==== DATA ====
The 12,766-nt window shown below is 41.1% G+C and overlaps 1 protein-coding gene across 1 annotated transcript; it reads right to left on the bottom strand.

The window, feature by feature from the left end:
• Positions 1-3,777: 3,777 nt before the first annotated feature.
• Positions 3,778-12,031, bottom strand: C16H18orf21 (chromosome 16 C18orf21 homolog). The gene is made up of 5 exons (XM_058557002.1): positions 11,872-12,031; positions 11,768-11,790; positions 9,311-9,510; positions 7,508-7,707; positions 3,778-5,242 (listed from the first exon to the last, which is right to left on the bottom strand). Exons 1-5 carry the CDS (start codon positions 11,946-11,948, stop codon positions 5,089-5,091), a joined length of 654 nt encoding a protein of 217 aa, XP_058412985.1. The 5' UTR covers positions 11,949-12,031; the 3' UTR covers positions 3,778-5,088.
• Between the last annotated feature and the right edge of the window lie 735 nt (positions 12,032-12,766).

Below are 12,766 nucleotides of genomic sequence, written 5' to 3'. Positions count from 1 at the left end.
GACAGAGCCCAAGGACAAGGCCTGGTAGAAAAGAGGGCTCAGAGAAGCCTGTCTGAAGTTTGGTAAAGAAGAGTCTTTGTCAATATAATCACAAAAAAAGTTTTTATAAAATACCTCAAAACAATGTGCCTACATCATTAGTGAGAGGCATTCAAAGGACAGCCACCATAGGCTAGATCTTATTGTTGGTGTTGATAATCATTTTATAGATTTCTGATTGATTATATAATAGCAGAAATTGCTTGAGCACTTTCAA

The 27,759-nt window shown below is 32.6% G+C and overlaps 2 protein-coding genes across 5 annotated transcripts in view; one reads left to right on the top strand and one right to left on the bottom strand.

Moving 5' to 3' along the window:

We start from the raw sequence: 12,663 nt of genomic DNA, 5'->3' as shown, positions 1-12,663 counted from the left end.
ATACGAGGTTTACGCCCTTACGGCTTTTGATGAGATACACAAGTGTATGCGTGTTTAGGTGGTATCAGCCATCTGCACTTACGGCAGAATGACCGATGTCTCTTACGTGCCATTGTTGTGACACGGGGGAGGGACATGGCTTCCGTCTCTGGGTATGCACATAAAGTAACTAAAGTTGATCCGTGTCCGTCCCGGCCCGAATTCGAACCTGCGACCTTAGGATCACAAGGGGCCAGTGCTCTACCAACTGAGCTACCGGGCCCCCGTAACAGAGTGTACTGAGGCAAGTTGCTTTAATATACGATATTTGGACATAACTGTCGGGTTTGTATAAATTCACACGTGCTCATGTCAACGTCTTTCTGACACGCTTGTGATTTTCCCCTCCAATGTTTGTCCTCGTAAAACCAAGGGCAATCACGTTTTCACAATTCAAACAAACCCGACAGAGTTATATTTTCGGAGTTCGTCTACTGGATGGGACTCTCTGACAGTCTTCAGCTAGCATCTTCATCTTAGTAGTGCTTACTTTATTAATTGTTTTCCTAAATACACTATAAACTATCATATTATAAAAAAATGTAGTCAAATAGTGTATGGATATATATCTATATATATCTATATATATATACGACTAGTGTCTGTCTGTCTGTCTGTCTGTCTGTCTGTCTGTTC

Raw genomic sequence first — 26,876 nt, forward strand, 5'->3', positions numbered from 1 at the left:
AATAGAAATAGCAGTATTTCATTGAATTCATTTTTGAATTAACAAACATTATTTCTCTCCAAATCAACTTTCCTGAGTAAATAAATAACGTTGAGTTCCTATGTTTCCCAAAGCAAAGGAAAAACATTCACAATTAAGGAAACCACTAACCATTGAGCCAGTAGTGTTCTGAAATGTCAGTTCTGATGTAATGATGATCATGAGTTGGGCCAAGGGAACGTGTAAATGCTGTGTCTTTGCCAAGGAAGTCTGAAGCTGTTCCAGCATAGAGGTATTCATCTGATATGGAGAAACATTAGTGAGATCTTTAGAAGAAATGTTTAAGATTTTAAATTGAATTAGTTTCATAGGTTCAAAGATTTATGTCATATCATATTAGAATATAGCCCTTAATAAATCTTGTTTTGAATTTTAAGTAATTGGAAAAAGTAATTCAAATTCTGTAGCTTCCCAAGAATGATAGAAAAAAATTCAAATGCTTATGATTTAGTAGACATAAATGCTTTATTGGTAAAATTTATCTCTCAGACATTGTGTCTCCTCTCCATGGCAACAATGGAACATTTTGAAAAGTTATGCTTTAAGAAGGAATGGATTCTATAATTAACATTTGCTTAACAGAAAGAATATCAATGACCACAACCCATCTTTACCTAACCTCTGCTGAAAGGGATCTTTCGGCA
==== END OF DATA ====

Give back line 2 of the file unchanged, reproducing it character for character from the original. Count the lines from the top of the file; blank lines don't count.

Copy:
The window, feature by feature from the left end: